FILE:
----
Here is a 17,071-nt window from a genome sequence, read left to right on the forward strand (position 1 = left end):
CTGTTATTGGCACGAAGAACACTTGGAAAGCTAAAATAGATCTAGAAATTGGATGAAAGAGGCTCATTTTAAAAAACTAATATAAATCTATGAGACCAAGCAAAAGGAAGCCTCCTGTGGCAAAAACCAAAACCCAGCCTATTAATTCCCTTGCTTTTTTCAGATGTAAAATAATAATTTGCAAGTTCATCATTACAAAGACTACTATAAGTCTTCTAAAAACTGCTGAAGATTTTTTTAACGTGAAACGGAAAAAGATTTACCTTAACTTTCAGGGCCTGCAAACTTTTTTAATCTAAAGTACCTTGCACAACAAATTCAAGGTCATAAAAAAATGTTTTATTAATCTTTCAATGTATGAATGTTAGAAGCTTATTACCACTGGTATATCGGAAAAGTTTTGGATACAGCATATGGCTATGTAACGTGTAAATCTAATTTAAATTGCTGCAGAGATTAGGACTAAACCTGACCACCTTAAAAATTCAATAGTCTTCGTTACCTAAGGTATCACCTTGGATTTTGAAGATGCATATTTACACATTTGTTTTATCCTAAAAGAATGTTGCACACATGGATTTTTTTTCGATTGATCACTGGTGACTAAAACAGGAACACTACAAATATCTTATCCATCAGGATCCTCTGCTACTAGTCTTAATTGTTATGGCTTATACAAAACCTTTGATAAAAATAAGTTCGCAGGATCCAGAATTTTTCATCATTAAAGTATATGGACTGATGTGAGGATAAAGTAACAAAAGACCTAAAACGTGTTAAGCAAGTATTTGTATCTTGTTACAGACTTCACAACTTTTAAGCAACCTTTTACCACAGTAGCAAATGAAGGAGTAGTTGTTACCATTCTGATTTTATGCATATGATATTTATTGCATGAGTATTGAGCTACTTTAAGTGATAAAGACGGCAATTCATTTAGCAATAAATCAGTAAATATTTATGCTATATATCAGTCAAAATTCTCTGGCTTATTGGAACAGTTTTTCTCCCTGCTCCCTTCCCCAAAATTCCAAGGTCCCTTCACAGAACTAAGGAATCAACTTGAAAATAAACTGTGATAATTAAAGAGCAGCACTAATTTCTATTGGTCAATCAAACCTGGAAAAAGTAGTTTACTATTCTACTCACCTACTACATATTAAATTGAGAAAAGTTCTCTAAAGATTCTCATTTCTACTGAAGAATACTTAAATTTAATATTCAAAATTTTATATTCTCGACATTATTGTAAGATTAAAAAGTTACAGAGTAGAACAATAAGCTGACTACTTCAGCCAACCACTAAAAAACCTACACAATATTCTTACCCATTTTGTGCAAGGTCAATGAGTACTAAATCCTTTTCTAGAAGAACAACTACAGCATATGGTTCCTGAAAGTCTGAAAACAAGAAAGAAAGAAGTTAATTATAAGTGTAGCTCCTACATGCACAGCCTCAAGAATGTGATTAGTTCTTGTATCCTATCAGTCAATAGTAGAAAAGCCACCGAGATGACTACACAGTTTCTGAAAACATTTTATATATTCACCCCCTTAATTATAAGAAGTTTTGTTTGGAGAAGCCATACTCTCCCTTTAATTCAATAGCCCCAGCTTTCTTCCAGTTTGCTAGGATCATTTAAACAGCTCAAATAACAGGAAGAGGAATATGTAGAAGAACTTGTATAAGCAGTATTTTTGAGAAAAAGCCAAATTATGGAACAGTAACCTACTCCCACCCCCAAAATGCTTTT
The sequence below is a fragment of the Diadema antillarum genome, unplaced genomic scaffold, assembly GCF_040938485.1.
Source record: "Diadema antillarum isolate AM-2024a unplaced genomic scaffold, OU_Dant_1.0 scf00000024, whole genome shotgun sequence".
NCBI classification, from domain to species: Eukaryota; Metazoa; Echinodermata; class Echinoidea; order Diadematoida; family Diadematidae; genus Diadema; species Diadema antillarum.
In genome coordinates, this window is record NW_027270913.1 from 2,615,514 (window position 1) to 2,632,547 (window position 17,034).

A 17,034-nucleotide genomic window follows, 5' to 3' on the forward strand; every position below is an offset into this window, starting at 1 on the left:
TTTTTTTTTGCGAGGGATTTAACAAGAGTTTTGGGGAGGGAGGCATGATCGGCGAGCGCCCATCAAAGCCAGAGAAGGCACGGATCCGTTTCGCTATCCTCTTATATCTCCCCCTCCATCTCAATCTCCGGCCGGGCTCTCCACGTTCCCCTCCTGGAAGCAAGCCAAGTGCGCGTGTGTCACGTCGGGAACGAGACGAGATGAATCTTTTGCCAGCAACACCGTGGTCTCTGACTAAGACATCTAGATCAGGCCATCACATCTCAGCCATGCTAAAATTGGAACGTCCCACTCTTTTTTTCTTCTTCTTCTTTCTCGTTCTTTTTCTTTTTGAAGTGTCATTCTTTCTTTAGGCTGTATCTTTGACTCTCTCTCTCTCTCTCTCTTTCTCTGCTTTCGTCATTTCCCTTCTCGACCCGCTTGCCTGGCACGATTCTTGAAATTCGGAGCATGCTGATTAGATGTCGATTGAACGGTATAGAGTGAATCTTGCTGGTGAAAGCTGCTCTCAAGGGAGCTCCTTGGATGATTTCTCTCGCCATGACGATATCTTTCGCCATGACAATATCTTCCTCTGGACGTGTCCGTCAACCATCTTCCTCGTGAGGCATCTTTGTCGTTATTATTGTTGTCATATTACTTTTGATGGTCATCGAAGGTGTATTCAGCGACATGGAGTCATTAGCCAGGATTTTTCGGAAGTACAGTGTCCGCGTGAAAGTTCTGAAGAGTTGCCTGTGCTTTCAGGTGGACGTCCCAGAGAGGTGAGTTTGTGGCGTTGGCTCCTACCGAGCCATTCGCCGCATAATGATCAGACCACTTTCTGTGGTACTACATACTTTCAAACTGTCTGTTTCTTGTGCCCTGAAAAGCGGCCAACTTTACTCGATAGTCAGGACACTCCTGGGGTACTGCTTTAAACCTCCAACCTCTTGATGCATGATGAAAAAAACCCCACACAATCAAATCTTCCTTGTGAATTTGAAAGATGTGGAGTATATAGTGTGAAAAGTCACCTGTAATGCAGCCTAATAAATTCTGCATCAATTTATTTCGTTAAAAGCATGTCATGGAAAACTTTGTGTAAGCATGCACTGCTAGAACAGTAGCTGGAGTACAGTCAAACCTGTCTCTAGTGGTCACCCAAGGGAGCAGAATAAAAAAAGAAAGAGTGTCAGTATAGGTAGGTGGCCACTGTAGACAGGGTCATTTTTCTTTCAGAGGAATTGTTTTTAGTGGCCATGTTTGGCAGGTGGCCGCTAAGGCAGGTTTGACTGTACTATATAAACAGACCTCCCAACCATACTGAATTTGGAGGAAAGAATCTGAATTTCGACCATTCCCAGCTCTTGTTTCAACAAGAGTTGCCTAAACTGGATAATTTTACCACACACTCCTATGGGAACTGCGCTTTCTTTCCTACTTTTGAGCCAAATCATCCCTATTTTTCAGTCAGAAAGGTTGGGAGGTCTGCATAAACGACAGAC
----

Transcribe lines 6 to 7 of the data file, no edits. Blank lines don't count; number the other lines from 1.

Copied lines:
In genome coordinates, this window is record NW_027270913.1 from 2,615,514 (window position 1) to 2,632,547 (window position 17,034).

A 17,034-nucleotide genomic window follows, 5' to 3' on the forward strand; every position below is an offset into this window, starting at 1 on the left: